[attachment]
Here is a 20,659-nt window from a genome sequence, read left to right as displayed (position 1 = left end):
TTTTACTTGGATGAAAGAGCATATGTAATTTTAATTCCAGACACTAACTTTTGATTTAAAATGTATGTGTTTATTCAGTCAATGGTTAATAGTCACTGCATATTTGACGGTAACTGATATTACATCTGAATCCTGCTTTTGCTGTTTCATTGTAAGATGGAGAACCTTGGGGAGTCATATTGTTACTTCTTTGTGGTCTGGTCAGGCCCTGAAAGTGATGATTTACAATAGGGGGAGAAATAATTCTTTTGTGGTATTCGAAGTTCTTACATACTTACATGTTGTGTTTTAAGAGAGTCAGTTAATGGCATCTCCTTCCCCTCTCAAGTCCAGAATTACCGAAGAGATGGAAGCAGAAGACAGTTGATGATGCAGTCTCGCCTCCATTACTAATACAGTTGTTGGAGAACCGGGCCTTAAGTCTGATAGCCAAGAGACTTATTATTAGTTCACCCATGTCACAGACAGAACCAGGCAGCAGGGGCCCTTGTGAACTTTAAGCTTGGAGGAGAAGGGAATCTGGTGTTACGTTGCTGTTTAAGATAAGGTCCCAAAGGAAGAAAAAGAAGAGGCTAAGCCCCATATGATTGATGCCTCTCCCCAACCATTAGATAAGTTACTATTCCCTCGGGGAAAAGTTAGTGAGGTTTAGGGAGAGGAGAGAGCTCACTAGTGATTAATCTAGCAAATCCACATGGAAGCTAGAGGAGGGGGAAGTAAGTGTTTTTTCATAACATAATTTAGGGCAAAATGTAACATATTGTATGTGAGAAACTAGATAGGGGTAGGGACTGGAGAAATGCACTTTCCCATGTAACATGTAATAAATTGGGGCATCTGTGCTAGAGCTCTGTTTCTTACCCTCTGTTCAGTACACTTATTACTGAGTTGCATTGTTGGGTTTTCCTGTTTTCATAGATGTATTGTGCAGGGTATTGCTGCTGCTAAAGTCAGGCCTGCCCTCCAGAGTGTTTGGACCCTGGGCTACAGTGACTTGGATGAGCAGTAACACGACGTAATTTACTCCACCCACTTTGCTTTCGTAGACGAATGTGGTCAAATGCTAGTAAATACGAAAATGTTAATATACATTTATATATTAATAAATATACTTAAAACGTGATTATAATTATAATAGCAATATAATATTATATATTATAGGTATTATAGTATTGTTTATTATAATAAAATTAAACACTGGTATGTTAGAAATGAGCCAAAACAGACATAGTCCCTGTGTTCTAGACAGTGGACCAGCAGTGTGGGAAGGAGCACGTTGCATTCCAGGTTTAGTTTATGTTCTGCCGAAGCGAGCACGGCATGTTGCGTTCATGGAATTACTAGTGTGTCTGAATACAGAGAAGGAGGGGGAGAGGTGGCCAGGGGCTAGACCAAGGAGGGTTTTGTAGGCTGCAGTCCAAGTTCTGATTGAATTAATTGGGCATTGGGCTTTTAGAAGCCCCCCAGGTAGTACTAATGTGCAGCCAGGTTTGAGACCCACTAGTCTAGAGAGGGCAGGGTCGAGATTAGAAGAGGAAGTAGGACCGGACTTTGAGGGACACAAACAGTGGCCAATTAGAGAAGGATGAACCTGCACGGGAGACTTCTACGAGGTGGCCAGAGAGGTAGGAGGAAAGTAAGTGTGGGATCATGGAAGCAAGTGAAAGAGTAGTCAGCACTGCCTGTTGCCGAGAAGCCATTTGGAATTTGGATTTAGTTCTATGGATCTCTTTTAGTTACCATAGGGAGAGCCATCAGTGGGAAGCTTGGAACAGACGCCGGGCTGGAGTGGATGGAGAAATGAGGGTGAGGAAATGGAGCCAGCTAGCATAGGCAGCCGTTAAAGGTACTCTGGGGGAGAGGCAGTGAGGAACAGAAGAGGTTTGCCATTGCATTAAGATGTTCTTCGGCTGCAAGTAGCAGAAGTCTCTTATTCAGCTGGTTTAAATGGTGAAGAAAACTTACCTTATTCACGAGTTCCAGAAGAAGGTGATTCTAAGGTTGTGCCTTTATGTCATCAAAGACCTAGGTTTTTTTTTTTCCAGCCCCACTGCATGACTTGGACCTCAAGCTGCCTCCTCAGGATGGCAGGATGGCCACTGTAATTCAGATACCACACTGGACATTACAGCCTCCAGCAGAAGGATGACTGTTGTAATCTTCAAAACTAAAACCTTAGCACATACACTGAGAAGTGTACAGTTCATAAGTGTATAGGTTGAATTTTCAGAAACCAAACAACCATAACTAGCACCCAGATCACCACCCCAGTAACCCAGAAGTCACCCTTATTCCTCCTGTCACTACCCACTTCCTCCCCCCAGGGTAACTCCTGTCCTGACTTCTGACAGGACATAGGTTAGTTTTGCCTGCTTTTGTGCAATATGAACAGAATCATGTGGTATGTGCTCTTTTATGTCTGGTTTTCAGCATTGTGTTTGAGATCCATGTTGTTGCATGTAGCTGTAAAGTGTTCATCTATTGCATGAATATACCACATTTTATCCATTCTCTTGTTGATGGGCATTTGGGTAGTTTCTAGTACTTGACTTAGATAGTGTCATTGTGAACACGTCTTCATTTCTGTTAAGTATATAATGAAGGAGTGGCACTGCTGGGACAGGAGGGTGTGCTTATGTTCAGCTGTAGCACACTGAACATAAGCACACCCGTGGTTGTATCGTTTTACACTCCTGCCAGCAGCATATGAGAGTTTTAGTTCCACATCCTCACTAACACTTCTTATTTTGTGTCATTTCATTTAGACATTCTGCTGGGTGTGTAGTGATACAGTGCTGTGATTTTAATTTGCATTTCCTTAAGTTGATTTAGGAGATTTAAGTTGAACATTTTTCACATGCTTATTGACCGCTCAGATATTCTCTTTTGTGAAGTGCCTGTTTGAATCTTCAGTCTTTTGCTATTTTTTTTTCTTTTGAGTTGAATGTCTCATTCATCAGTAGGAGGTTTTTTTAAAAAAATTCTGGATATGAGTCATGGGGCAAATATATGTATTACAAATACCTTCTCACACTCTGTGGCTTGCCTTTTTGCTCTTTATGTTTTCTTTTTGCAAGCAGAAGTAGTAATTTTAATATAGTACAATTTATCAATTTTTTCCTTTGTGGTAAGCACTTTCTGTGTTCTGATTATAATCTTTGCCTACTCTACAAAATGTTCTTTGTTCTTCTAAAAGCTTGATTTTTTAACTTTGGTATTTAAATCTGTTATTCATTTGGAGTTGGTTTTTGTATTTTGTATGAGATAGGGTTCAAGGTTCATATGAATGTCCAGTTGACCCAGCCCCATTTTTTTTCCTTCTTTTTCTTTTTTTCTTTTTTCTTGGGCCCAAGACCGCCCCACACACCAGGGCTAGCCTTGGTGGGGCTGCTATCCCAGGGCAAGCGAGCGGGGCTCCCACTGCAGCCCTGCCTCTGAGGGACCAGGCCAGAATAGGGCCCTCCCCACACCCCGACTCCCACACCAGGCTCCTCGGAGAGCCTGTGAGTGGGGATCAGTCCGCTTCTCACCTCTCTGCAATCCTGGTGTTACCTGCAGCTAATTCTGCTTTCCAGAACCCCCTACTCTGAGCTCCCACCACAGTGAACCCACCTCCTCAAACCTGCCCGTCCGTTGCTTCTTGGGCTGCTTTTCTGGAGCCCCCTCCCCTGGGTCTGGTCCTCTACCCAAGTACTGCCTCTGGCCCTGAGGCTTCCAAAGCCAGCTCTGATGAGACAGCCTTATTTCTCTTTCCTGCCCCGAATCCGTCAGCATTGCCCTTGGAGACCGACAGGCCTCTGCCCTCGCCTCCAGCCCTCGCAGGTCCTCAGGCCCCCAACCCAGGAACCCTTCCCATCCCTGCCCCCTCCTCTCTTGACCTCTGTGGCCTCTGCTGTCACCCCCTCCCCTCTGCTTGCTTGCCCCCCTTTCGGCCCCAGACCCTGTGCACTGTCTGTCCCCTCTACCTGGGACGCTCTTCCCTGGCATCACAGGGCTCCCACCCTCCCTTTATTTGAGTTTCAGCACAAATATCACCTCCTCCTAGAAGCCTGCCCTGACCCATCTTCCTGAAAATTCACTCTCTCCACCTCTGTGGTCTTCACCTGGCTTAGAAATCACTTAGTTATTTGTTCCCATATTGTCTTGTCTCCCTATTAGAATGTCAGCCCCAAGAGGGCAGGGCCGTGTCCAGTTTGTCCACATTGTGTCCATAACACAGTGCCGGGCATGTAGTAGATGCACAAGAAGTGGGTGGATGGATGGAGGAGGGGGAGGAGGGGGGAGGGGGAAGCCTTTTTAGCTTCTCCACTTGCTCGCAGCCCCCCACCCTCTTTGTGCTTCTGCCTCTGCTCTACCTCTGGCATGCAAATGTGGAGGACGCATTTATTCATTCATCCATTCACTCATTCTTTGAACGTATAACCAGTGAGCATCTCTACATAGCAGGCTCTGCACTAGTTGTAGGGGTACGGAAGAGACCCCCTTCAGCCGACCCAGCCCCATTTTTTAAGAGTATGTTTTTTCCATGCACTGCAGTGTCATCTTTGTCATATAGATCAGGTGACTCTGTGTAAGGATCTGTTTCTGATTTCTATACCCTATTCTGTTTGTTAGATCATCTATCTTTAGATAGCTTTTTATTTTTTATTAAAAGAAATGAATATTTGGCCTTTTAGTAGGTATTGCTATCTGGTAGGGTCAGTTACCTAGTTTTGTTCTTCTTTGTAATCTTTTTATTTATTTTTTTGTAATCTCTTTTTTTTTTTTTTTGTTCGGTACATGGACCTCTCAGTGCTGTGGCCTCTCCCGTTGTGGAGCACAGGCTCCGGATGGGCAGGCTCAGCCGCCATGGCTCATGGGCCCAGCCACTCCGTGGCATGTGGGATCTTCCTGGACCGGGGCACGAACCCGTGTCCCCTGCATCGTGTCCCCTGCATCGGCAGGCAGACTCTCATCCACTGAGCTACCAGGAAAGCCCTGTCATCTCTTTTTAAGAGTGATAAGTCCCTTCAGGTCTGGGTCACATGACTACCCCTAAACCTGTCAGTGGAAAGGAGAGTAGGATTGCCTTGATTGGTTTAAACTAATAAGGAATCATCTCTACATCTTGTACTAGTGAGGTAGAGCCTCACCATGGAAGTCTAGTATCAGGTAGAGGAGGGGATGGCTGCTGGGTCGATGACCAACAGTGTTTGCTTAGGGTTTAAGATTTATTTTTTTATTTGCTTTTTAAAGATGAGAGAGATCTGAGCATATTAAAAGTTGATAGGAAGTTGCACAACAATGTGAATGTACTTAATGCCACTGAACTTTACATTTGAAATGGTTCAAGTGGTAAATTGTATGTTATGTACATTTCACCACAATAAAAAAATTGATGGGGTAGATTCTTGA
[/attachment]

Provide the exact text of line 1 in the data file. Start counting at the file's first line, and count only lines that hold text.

Here is a 20,659-nt window from a genome sequence, read left to right as displayed (position 1 = left end):